The City of Hamilton (the city) received a request under the Municipal Freedom of Information and Protection of Privacy Act (the Act) for copies of the successful proposal relating to the city’s purchase of refuse packers, as well as any contract and/or purchase orders relating to same. The city issued a decision granting access to the records. A third party appealed on the basis that the exemption for third party information at section 10(1) of the Act applies to the records. The adjudicator upholds the city’s decision and orders disclosure of the records to the requester.
City of Hamilton
November 9, 2016
Summary: The City of Hamilton (the city) received a request under the Municipal Freedom of Information and Protection of Privacy Act (the Act) for copies of the successful proposal relating to the city’s purchase of refuse packers, as well as any contract and/or purchase orders relating to same. The city issued a decision granting access to the records. A third party appealed on the basis that the exemption for third party information at section 10(1) of the Act applies to the records. The adjudicator upholds the city’s decision and orders disclosure of the records to the requester.
Statutes Considered: Municipal Freedom of Information and Protection of Privacy Act, R.S.O. 1990, c. M.56, as amended, section 10(1).
Orders Considered: Orders MO-2093, PO-2435, and MO-3058-F.
 The City of Hamilton (the city) received a request pursuant to the Municipal Freedom of Information and Protection of Privacy Act (the Act), for access to the following information:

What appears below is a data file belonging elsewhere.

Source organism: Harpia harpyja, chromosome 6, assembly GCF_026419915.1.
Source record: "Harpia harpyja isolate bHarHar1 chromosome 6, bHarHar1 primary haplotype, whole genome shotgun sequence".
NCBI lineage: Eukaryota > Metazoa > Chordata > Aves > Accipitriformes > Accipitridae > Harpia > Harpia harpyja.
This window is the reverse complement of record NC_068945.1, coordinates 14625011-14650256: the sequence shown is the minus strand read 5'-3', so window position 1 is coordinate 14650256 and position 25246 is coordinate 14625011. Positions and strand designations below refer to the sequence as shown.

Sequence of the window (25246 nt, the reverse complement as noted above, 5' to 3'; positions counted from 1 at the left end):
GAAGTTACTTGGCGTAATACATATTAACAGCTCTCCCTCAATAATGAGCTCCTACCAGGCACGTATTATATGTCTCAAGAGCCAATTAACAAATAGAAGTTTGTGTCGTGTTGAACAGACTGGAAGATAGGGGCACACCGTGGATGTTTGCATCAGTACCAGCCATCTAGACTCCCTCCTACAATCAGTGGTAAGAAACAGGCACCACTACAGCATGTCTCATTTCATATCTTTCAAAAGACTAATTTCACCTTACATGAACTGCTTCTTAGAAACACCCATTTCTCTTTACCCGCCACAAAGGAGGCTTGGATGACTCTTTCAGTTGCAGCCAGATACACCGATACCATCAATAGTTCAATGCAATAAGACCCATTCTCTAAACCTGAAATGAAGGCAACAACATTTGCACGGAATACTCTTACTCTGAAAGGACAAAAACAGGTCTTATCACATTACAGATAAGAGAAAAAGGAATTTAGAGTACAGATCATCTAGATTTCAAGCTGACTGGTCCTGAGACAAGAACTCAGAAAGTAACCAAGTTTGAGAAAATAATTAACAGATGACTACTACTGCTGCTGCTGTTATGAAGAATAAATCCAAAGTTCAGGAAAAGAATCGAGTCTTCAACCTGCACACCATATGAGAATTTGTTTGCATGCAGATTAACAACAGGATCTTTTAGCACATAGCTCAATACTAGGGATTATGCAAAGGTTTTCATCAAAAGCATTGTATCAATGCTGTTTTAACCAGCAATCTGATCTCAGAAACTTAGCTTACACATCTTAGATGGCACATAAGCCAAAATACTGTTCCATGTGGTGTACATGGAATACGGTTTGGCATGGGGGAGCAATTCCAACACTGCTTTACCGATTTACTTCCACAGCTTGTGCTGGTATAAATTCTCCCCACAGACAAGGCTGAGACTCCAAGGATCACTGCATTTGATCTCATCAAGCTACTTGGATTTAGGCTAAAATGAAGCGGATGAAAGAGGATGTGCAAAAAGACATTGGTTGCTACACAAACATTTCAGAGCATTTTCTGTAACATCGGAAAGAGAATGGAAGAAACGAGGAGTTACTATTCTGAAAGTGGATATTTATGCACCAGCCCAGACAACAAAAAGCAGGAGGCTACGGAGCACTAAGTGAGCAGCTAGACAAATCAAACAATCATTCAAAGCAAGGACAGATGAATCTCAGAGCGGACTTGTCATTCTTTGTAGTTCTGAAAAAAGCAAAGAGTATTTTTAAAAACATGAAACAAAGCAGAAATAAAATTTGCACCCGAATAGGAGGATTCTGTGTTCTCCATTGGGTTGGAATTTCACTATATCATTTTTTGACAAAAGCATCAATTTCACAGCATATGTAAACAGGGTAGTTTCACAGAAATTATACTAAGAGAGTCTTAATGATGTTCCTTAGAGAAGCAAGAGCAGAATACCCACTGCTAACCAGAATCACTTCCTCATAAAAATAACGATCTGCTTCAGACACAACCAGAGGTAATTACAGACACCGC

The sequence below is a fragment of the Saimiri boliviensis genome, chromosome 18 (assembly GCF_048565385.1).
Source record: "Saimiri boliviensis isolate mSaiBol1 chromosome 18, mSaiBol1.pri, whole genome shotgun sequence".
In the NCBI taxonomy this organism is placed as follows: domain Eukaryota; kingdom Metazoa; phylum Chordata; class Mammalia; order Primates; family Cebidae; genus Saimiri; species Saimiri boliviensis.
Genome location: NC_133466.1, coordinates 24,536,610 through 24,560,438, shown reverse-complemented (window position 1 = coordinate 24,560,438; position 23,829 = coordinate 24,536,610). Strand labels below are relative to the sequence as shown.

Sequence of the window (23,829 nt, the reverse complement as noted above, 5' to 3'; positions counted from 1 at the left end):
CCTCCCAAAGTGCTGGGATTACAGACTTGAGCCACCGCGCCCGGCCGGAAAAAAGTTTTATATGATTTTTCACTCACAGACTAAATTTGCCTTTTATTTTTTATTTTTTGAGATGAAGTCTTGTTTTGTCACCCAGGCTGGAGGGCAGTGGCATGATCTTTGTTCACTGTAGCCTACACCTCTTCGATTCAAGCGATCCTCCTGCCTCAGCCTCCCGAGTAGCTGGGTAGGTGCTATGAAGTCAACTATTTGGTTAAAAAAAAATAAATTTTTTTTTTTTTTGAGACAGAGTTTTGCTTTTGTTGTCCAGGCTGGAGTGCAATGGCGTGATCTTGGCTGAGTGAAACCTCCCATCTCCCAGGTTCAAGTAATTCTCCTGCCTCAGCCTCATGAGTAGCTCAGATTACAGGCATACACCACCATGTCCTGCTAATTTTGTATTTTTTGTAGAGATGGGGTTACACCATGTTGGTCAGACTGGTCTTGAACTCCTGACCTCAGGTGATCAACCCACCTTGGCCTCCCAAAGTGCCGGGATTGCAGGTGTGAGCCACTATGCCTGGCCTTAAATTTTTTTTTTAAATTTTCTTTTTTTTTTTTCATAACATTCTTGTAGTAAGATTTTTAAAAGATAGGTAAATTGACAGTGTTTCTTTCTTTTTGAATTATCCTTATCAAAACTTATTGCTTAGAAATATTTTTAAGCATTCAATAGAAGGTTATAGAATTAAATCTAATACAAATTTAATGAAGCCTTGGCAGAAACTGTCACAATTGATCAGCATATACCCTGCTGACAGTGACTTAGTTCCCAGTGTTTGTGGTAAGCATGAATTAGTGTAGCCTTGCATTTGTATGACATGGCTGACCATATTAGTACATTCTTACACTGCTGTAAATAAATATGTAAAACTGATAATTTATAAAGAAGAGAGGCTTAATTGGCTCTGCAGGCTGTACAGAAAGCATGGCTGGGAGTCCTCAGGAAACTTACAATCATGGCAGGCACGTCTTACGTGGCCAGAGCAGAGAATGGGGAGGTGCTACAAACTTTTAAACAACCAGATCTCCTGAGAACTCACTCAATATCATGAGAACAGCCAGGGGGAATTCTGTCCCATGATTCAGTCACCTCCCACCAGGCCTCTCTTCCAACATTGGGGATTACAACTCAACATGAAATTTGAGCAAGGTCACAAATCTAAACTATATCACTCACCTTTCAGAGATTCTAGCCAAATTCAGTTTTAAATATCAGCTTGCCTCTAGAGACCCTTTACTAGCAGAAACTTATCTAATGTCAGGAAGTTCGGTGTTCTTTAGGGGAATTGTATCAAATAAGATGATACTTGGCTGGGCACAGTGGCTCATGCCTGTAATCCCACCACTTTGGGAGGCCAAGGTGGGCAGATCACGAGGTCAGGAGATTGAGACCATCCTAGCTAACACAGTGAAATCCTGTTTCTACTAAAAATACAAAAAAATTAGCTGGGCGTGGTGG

A complete and unredacted copy of the proposal accepted by the City of Hamilton related to the following purchase order or contract issued by the City of Hamilton, along with a complete copy of such issued purchase order or contract:
Contract Number: [a specified contract number was provided]
Supply and Delivery of Four 33 Cubic Yard and Two Cubic Yard Dual Stream Automated/Manual Side Loading refuse Packers
 The city identified 56 pages of records responsive to the request and, prior to making its decision, notified an affected party of the request, in accordance with section 21(1) of the Act. The affected party objected to disclosure of the records on the basis that they are exempt from disclosure pursuant to the mandatory exemption for third party information at section 10(1) of the Act.
 The city subsequently issued a decision to the requester and the affected party, granting the requester full access to the records. However, the city did not release the records with the decision, allowing 30 days for the affected party to appeal in accordance with section 39(1) of the Act.
 The affected party, now the third party appellant, appealed the city’s decision to this office. During mediation, the appellant advised the mediator that it consented to the disclosure of certain records on certain conditions. The appellant did not consent to the disclosure of the remaining records, on the basis that they relate to another affected party’s interests. The mediator contacted the latter affected party, who objected to the release of certain records relating to it.